Recently, the Ninth Circuit Court of Appeals brought smiles to the faces of many lenders (especially Bank of America, the appellee and secured lender) when it refused to combine the assets of related debtors without a substantive consolidation order and held that a single asset real estate debtor will be treated as a single asset real estate debtor.
Let’s take a little detour – some background information may be necessary. In 1994, the Bankruptcy Code (§ 362(d)(3)) was amended to include provisions relating to the “single asset real estate” (“SARE”) debtor. A SARE debtor (§ 101(51B)) is a debtor that owns a single property (commercial or residential with 4 or more units) which generates substantially all of the gross income of the debtor, is not a farmer and is not engaged in any other business (other than owning and operating that property). These provisions are fondly (at least in some circles) referred to as the “SARE Provisions.” The SARE Provisions require a debtor to propose a confirmable plan or commence making payments equal to the contract rate of interest (as opposed to default interest) due on the loan within a short time frame (90 days after entry of an order for relief or 30 days after the court determines that the SARE Provisions apply). If a SARE debtor fails to comply, a creditor (well, any creditor whose claim is secured by the property) may obtain relief from the stay and commence foreclosure. The effect of the SARE Provisions has been to shorten the life of a case and the economic burden placed on creditors whose claims are secured by a SARE debtor’s property.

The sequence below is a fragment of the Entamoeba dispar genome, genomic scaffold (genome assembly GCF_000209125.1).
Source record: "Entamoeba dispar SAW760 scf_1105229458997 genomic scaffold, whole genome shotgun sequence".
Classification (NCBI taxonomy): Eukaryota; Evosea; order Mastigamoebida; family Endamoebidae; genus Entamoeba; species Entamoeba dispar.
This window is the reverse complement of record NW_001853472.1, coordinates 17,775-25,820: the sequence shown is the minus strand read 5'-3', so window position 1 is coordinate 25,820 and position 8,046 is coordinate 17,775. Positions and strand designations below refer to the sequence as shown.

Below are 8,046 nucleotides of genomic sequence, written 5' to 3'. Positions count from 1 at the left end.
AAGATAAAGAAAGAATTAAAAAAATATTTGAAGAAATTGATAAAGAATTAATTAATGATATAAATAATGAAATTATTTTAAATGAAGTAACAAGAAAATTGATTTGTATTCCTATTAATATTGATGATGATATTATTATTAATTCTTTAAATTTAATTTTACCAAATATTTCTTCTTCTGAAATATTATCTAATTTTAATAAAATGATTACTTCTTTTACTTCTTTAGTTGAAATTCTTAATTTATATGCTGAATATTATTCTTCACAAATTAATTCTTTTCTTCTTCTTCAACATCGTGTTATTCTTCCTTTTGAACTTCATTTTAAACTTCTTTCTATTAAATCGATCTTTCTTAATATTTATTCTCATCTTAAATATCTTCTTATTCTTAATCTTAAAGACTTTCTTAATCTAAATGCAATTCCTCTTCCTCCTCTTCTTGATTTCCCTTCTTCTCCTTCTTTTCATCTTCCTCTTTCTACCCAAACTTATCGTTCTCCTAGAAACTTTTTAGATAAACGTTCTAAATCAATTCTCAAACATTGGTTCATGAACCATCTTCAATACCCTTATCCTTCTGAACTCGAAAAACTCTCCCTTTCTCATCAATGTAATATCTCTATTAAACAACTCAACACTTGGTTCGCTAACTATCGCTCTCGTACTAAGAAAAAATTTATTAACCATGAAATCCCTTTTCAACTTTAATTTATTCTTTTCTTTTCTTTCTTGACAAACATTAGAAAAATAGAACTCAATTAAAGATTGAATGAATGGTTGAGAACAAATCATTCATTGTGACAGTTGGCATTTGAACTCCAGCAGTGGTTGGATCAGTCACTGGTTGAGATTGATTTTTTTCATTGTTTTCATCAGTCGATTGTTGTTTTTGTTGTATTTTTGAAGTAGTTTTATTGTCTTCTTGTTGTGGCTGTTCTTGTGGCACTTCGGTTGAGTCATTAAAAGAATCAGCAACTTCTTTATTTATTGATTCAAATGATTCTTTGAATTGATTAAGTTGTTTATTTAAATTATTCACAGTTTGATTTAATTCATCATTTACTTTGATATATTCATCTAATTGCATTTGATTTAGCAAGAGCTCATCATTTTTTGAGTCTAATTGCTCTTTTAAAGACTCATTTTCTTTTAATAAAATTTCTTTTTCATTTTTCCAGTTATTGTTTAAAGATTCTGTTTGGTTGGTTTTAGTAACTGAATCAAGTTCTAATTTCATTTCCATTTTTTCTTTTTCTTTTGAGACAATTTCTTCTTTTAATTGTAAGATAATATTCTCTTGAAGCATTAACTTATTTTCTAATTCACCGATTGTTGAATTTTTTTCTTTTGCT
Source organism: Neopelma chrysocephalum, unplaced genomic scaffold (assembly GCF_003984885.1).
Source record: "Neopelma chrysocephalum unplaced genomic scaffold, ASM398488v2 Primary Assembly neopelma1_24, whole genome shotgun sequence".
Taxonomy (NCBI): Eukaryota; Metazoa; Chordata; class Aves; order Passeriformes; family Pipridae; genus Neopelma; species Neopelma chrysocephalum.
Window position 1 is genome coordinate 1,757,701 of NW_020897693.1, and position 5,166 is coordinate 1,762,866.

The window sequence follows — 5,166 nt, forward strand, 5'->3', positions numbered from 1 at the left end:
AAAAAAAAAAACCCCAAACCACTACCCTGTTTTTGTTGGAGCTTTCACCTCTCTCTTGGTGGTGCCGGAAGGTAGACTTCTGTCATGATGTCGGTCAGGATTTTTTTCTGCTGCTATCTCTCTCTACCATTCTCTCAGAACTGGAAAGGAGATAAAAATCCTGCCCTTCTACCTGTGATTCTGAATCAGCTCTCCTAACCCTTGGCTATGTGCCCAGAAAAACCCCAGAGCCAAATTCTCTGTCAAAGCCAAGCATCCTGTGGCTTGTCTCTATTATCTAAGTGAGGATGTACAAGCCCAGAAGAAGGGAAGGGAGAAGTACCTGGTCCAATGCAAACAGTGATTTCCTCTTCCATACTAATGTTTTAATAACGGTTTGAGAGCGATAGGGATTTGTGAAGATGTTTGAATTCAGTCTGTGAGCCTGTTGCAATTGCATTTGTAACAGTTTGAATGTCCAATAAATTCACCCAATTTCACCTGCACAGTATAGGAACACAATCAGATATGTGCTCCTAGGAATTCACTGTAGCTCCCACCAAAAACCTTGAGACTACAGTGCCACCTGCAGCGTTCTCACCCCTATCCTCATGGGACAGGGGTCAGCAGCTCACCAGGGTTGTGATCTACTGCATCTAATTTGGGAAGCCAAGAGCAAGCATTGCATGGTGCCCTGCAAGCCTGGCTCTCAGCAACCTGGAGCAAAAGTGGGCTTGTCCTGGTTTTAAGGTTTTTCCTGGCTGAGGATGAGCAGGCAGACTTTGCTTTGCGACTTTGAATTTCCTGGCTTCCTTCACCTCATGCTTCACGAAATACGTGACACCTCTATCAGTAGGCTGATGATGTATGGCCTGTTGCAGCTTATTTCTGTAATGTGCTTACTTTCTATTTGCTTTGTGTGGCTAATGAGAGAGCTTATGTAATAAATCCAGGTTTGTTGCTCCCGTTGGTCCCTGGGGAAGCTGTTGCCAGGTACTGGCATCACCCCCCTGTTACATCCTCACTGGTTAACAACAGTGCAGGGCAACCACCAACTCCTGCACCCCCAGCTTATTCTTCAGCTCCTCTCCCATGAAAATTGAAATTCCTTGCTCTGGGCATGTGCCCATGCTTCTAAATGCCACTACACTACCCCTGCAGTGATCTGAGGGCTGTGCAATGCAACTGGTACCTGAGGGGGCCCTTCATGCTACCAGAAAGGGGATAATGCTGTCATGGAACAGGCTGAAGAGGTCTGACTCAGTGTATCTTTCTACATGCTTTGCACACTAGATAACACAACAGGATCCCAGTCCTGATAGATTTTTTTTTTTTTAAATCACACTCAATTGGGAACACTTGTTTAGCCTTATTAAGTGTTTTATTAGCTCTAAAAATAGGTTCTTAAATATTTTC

Please see full article below for more information.
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